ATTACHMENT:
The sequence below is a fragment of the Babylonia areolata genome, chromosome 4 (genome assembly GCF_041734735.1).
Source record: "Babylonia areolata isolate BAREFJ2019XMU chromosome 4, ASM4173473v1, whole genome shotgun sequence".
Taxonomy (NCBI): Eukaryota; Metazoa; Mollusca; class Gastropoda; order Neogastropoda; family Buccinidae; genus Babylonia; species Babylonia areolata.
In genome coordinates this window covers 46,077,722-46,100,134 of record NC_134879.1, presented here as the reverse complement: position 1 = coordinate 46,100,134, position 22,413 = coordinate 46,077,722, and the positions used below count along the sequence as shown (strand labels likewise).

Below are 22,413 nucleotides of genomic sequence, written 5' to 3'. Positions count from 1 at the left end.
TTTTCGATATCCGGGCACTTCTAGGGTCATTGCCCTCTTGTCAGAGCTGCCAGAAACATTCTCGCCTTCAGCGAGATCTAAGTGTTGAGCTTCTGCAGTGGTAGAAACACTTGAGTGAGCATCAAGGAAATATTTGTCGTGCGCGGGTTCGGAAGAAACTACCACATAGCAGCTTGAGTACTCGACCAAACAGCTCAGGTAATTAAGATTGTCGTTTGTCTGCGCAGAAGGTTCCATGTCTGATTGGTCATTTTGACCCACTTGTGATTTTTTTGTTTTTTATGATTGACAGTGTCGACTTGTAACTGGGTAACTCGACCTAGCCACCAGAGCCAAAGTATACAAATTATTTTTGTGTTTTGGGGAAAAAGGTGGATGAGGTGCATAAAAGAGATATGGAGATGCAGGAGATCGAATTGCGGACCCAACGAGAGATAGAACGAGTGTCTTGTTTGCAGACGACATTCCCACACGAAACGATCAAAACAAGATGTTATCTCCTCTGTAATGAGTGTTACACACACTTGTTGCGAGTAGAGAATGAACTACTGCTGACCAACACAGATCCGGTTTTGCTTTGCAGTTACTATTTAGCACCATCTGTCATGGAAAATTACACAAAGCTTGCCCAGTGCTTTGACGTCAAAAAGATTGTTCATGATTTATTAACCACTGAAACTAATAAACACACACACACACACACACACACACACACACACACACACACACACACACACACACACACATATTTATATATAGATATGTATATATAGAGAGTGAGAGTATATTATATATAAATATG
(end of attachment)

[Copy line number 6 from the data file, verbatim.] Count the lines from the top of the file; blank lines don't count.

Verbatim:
TTTTCGATATCCGGGCACTTCTAGGGTCATTGCCCTCTTGTCAGAGCTGCCAGAAACATTCTCGCCTTCAGCGAGATCTAAGTGTTGAGCTTCTGCAGTGGTAGAAACACTTGAGTGAGCATCAAGGAAATATTTGTCGTGCGCGGGTTCGGAAGAAACTACCACATAGCAGCTTGAGTACTCGACCAAACAGCTCAGGTAATTAAGATTGTCGTTTGTCTGCGCAGAAGGTTCCATGTCTGATTGGTCATTTTGACCCACTTGTGATTTTTTTGTTTTTTATGATTGACAGTGTCGACTTGTAACTGGGTAACTCGACCTAGCCACCAGAGCCAAAGTATACAAATTATTTTTGTGTTTTGGGGAAAAAGGTGGATGAGGTGCATAAAAGAGATATGGAGATGCAGGAGATCGAATTGCGGACCCAACGAGAGATAGAACGAGTGTCTTGTTTGCAGACGACATTCCCACACGAAACGATCAAAACAAGATGTTATCTCCTCTGTAATGAGTGTTACACACACTTGTTGCGAGTAGAGAATGAACTACTGCTGACCAACACAGATCCGGTTTTGCTTTGCAGTTACTATTTAGCACCATCTGTCATGGAAAATTACACAAAGCTTGCCCAGTGCTTTGACGTCAAAAAGATTGTTCATGATTTATTAACCACTGAAACTAATAAACACACACACACACACACACACACACACACACACACACACACACACACACACACACACACATATTTATATATAGATATGTATATATAGAGAGTGAGAGTATATTATATATAAATATG